Editor's Choice

End criminal sanctions for abortion

BMJ 2017; 359 doi: https://doi.org/10.1136/bmj.j5409 (Published 23 November 2017) Cite this as: BMJ 2017;359:j5409
  1. Richard Hurley, features and debates editor
  1. The BMJ
  1. rhurley{at}bmj.com

The 1967 Abortion Act entitled British women to a legal termination of pregnancy, provided that certain conditions were met. It created exemptions to the 1861 Offences Against the Person Act, which is still on the statute books and makes abortion a crime punishable by life in prison.

Calls for legal reform are gathering momentum, as Sally Howard reports (doi:10.1136/bmj.j5278). Critics claim that the law is out of step with public attitudes, hinders evidence based clinical practice, and stigmatises procedures that a third of UK women will choose at some point in their lives. Two women were recently imprisoned in England for not meeting the 1967 act’s requirements, and the act does not apply in Northern Ireland (doi:10.1136/bmj.j1485).

In September the Royal College of Obstetricians and Gynaecologists voted for an end to criminal sanctions for abortion, saying that procedures should be considered similar to other healthcare interventions, by adhering to professional, regulatory, and legal standards, while retaining gestational limits. The BMA’s annual representative meeting in June voted in favour of a similar motion. In March a private member’s bill to decriminalise abortion up to 24 weeks’ gestation passed its first reading in parliament (doi:10.1136/bmj.j1485).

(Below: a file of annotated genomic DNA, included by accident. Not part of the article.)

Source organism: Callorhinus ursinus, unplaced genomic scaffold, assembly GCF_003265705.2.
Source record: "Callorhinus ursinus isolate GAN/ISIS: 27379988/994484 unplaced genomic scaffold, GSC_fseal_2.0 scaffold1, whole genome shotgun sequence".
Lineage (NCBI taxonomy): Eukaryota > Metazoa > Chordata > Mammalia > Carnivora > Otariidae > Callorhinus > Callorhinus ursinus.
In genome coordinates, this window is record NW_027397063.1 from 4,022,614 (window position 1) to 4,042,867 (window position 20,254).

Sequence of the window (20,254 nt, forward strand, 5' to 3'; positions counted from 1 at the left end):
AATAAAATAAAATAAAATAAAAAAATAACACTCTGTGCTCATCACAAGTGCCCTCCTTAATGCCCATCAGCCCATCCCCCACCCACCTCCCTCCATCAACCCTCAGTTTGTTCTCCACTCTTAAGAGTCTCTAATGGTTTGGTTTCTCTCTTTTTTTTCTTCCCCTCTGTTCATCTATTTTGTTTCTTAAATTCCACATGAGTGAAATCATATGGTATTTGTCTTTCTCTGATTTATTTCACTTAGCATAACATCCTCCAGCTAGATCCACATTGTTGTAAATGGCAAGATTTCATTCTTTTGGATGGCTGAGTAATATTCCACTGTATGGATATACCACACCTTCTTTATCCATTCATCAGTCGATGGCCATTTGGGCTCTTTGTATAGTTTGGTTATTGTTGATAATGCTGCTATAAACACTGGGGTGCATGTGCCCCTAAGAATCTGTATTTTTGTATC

The BMJ supports these calls for decriminalisation. Polls show that more than two thirds of the public support women’s right to choose abortion on demand.12 But the 1967 act restricts access by permitting abortion only if two doctors agree that continuing the pregnancy would be detrimental to the woman’s mental health. The act also requires all abortions, including medical abortion in early pregnancy, to be performed only by doctors in certain registered premises. So, buying mifepristone online and taking it to induce an abortion at home is an offence.

Many European countries allow early abortion on demand, including France and Germany. Canada abolished its abortion law nearly 30 years ago, without any increase in incidence (doi:10.1136/bmj.j1506). Some Australian states have removed abortion from the criminal statute.

Of course, termination of pregnancy is a particularly sensitive and ethically controversial matter, in which an individual’s conscience must lead. Sandy Goldbeck-Wood, a gynaecologist and editor of BMJ Sexual and Reproductive Health, recognises this in her thoughtful essay about the emotional demands of her practice (doi:10.1136/bmj.j5275).

She emphasises the importance of providing space for conversation between patient and practitioner and for conscientious reflection, with the aim of fostering “greater resolution and integration, a better chance that a woman, whatever her decision, will be able to ‘move on.’” But, she adds, the discussion also protects the surgeon.


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